When Conservative fortunes hit rock bottom in 1997, the party had good reason to be grateful to Michael Ashcroft. The tycoon, who had made his fortune abroad, pumped £10m into the party’s depleted funds.
William Hague repaid his generosity by nominating him for a peerage, causing controversy because the newly ennobled Lord Ashcroft did not appear to be a UK taxpayer. Despite that long-running problem, relations with David Cameron started well, but had turned sour by the time the general election was over.
Since he turned his back on Conservative headquarters in December 2010, Ashcroft’s money and energies have been channelled into political publishing and commissioning informative opinion polls. Last year, it emerged that he is working on what is expected to be an unfriendly biography of the Prime Minister.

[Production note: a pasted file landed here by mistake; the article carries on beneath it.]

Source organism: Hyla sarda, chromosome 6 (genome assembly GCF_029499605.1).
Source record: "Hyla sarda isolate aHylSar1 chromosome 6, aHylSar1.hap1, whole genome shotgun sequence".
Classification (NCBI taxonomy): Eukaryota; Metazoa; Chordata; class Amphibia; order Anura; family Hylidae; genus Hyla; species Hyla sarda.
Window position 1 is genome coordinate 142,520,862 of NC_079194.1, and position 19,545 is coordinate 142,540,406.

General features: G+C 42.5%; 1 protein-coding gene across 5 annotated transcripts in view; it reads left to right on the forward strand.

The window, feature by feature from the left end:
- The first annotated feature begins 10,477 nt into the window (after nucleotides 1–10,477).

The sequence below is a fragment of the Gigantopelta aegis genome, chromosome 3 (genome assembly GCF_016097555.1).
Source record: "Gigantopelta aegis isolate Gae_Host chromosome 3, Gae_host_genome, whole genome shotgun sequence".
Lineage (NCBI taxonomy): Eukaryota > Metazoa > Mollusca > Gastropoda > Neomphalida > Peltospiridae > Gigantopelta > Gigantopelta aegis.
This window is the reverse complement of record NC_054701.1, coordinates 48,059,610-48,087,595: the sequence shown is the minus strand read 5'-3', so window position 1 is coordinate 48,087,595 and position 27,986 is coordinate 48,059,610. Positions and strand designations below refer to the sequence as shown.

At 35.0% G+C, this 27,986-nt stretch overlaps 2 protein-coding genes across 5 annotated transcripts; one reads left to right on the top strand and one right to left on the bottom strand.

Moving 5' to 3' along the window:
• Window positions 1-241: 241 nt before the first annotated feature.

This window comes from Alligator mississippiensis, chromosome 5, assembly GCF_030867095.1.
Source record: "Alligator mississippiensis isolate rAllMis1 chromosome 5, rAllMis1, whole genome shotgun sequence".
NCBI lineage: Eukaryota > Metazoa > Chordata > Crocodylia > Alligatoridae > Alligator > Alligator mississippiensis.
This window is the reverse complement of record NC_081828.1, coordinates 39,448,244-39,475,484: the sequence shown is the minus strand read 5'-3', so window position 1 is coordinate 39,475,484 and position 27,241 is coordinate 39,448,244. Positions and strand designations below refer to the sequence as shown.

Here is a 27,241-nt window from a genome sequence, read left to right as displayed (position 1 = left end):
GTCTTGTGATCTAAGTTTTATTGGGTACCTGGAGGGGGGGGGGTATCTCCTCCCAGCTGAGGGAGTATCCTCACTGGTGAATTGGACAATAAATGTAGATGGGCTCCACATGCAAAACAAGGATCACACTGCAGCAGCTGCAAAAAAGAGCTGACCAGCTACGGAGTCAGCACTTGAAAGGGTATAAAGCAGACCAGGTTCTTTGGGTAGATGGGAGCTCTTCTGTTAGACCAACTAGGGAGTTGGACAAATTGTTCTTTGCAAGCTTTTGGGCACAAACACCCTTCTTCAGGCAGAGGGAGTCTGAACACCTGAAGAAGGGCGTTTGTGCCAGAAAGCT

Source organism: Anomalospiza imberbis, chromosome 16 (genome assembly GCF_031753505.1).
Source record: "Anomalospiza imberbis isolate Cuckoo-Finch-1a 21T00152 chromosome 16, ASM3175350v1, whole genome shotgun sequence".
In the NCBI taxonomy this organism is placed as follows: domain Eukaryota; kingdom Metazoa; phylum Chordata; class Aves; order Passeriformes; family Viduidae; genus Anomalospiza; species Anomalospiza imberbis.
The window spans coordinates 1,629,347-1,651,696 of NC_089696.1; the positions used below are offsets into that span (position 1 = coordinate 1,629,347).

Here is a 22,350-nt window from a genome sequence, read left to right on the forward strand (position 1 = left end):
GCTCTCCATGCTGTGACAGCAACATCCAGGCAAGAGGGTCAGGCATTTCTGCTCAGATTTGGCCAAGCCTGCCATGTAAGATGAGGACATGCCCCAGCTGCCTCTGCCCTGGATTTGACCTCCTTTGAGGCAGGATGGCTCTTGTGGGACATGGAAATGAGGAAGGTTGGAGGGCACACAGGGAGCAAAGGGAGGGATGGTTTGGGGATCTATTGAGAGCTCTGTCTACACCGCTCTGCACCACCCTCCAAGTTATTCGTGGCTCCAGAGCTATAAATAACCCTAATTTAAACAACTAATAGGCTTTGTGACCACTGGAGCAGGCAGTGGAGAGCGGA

If Lord Ashcroft has started putting money into the Conservative Party again, it will not be because he has become a Cameron fan, but because his polls are telling him next year’s election might let Ed Miliband into Downing Street. For Lord Ashcroft, that prospect is even worse than another Cameron-led administration.